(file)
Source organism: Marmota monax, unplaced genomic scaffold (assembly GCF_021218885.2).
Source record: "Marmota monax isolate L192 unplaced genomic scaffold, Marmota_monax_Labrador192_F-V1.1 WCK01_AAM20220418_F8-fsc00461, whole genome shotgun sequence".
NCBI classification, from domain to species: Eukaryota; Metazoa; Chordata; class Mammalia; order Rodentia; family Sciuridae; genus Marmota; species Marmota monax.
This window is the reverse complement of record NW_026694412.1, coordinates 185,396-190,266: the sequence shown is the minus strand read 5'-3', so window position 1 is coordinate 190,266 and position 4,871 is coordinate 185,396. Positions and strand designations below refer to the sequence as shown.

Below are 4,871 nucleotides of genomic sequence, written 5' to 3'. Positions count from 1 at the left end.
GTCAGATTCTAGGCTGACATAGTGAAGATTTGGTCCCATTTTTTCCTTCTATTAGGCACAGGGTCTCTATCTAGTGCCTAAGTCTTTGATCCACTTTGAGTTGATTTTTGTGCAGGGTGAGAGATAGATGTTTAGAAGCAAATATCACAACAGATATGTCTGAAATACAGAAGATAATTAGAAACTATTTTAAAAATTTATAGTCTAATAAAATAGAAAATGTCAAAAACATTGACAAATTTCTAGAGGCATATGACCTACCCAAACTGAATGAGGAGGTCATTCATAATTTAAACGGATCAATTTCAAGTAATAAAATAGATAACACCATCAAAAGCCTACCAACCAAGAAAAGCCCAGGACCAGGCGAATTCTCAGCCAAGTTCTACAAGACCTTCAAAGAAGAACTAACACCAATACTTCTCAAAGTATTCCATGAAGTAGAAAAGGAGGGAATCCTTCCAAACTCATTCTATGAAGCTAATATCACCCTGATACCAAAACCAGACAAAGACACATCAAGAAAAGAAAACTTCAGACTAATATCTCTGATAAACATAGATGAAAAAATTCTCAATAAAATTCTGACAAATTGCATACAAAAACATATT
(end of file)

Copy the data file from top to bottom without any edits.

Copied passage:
Source organism: Marmota monax, unplaced genomic scaffold (assembly GCF_021218885.2).
Source record: "Marmota monax isolate L192 unplaced genomic scaffold, Marmota_monax_Labrador192_F-V1.1 WCK01_AAM20220418_F8-fsc00461, whole genome shotgun sequence".
NCBI classification, from domain to species: Eukaryota; Metazoa; Chordata; class Mammalia; order Rodentia; family Sciuridae; genus Marmota; species Marmota monax.
This window is the reverse complement of record NW_026694412.1, coordinates 185,396-190,266: the sequence shown is the minus strand read 5'-3', so window position 1 is coordinate 190,266 and position 4,871 is coordinate 185,396. Positions and strand designations below refer to the sequence as shown.

Below are 4,871 nucleotides of genomic sequence, written 5' to 3'. Positions count from 1 at the left end.
GTCAGATTCTAGGCTGACATAGTGAAGATTTGGTCCCATTTTTTCCTTCTATTAGGCACAGGGTCTCTATCTAGTGCCTAAGTCTTTGATCCACTTTGAGTTGATTTTTGTGCAGGGTGAGAGATAGATGTTTAGAAGCAAATATCACAACAGATATGTCTGAAATACAGAAGATAATTAGAAACTATTTTAAAAATTTATAGTCTAATAAAATAGAAAATGTCAAAAACATTGACAAATTTCTAGAGGCATATGACCTACCCAAACTGAATGAGGAGGTCATTCATAATTTAAACGGATCAATTTCAAGTAATAAAATAGATAACACCATCAAAAGCCTACCAACCAAGAAAAGCCCAGGACCAGGCGAATTCTCAGCCAAGTTCTACAAGACCTTCAAAGAAGAACTAACACCAATACTTCTCAAAGTATTCCATGAAGTAGAAAAGGAGGGAATCCTTCCAAACTCATTCTATGAAGCTAATATCACCCTGATACCAAAACCAGACAAAGACACATCAAGAAAAGAAAACTTCAGACTAATATCTCTGATAAACATAGATGAAAAAATTCTCAATAAAATTCTGACAAATTGCATACAAAAACATATT